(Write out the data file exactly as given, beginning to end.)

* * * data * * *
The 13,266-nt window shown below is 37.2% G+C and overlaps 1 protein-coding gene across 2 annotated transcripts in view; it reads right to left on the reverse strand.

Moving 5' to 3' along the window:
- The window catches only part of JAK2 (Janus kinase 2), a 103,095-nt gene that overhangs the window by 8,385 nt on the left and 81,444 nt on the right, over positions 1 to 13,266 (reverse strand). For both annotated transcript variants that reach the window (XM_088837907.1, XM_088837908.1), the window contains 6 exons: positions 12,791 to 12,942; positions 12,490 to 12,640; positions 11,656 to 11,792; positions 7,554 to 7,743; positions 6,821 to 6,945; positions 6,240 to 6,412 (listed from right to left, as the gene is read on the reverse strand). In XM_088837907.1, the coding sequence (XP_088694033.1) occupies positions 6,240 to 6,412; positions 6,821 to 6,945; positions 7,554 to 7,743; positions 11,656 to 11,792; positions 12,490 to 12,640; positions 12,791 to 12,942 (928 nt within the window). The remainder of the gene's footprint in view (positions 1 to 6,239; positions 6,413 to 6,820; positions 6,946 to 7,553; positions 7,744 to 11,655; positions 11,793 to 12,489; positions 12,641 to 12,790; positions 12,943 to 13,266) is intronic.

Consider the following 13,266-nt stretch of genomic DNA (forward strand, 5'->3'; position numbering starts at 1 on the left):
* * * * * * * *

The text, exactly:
The 13,266-nt window shown below is 37.2% G+C and overlaps 1 protein-coding gene across 2 annotated transcripts in view; it reads right to left on the reverse strand.

Moving 5' to 3' along the window:
- The window catches only part of JAK2 (Janus kinase 2), a 103,095-nt gene that overhangs the window by 8,385 nt on the left and 81,444 nt on the right, over positions 1 to 13,266 (reverse strand). For both annotated transcript variants that reach the window (XM_088837907.1, XM_088837908.1), the window contains 6 exons: positions 12,791 to 12,942; positions 12,490 to 12,640; positions 11,656 to 11,792; positions 7,554 to 7,743; positions 6,821 to 6,945; positions 6,240 to 6,412 (listed from right to left, as the gene is read on the reverse strand). In XM_088837907.1, the coding sequence (XP_088694033.1) occupies positions 6,240 to 6,412; positions 6,821 to 6,945; positions 7,554 to 7,743; positions 11,656 to 11,792; positions 12,490 to 12,640; positions 12,791 to 12,942 (928 nt within the window). The remainder of the gene's footprint in view (positions 1 to 6,239; positions 6,413 to 6,820; positions 6,946 to 7,553; positions 7,744 to 11,655; positions 11,793 to 12,489; positions 12,641 to 12,790; positions 12,943 to 13,266) is intronic.

Consider the following 13,266-nt stretch of genomic DNA (forward strand, 5'->3'; position numbering starts at 1 on the left):